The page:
Alan Dawson, one of the greatest jazz drummers of all time, took a sip from his ritual post-gig cognac, put his arm around me, and said, “Son, why do have to call that tune so fast every time?” Back in 1990, I had worked up the nerve to engage Dawson—Boston’s first call drummer for 4 decades, founder of jazz drum methodology at Berklee College of Music, a player whose musical collaborators comprise a who’s who of modern jazz—for my first jazz club shows. A moderate, sweet, nurturing character in all things except his monstrous swing, Alan had jumped at the chance to play some tap shows. After circling the phone for an hour like a guy trying to get his first date, sweating, I finally called him: “Tap dance? I love tap dance!” Later I would find out that he and tap great Jimmy Slyde grew up together, knew each other from very early on, remembered each other ‘dancing in the all-white suit’ and ‘drumming on the blinds of the windows at school.’
The tune was Monk’s ‘Well, You Needn’t,’ and Alan had watched and listened to me suffer through a horrible rendition. In those early days, if it was bad, I never gave up; so, thinking back to an endless dance at a tempo I could not cut with the greatest drummer in the world listening—well, we all have moments we would like to re-do. In addition to his impeccable technique and feel, Alan was a teacher of great reputation and gentleness, and that moment at the bar at Ryles typified his teaching style. I learned how to set a good tempo for the tune, and the importance of the right tempo for each and every tune, and later took private lessons in the mecca for drummers, his basement studio in Lexington.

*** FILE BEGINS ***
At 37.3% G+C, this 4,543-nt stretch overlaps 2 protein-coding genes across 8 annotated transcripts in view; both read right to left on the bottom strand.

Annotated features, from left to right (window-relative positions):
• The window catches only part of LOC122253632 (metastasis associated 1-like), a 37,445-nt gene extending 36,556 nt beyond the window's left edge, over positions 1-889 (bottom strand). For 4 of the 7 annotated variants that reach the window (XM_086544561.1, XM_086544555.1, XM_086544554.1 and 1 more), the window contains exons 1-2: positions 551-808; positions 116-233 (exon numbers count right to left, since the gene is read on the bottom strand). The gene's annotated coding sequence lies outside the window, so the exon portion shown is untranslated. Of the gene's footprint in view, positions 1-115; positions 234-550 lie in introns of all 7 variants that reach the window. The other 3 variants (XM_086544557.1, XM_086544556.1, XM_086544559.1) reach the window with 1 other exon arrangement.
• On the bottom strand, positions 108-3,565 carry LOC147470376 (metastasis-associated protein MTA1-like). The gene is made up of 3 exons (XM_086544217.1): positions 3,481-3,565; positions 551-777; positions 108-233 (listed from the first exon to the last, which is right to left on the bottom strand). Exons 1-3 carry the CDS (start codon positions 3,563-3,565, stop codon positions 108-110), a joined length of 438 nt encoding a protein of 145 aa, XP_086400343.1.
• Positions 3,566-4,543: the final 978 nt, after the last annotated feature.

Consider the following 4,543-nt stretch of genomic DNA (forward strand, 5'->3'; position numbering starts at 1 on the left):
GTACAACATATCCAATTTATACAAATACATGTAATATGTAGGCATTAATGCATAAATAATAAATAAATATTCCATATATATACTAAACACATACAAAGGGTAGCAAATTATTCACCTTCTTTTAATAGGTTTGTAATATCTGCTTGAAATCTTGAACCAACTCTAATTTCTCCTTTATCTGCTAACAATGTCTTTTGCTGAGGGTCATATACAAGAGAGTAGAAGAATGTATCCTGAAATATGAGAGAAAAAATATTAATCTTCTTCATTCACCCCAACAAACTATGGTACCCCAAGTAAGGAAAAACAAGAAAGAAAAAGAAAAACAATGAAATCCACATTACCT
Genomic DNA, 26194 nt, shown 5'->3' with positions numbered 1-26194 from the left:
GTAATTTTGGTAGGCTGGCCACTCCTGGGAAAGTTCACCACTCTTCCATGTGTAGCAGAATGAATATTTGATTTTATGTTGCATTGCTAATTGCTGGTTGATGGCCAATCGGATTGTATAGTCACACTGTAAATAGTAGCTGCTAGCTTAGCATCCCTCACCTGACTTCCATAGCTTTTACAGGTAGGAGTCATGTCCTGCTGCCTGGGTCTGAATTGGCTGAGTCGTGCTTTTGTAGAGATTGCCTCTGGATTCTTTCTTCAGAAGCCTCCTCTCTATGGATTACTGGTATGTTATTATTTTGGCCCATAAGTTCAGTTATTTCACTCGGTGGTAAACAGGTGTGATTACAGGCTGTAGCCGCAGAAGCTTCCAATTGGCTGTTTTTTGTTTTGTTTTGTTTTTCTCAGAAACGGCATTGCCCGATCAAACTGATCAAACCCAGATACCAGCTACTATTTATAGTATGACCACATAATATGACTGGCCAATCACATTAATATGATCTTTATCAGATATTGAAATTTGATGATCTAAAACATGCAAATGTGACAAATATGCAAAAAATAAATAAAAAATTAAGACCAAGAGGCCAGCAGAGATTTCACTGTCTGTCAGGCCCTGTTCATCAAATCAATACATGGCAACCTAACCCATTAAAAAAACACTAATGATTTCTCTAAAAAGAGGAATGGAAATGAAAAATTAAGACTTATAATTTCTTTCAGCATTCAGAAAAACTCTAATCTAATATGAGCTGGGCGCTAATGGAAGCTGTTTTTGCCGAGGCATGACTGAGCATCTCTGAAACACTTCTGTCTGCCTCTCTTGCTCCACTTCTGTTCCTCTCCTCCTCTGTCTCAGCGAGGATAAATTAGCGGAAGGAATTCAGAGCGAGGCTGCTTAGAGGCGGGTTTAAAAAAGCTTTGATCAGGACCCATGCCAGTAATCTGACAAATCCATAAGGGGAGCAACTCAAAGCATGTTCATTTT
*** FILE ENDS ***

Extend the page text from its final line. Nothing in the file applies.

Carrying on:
I would bring a small floor, and set it up next to his drum set and vibraphone. We played tunes together, standards and then blues in 4/4, 5/4, 6/4, and 7/4—he played drums and lots of vibes, and I danced–and he would record the lessons. Then we would stop, play the tapes back, and listen. With the simple ‘Stompin’ at the Savoy,’ he taught me how to sing a melody over standard jazz form in my head, while improvising.
When I would get lost in the midst of those tricky time signatures and stop dancing, Alan would encourage me to continue. He said I wasn’t as lost as I felt, and if I kept going, things might turn out all right. What seemed in my mind to be epic horrors of rhythmic idiocy turned out to occupy no more than a few seconds of recorded time. That lesson—just keep going–continues to yield results in tricky tunes and rough life moments.
Occasionally our improvisations would get wild, increasingly complex to the point where it was hard to know who was leading, who was following, where the form was, where the ‘1’ was, hard to know anything at all. I will never forget him playing the tape, rewinding a specific section—playing, rewinding, listening repeatedly–until finally he announced: ‘You threw me.’ The humility of that moment, a jazz legend obsessed with time and practice and perfecting an imperfectable art, looking at a young, rotund, tap dancing freak, and acknowledging fallibility: that was quite a lesson.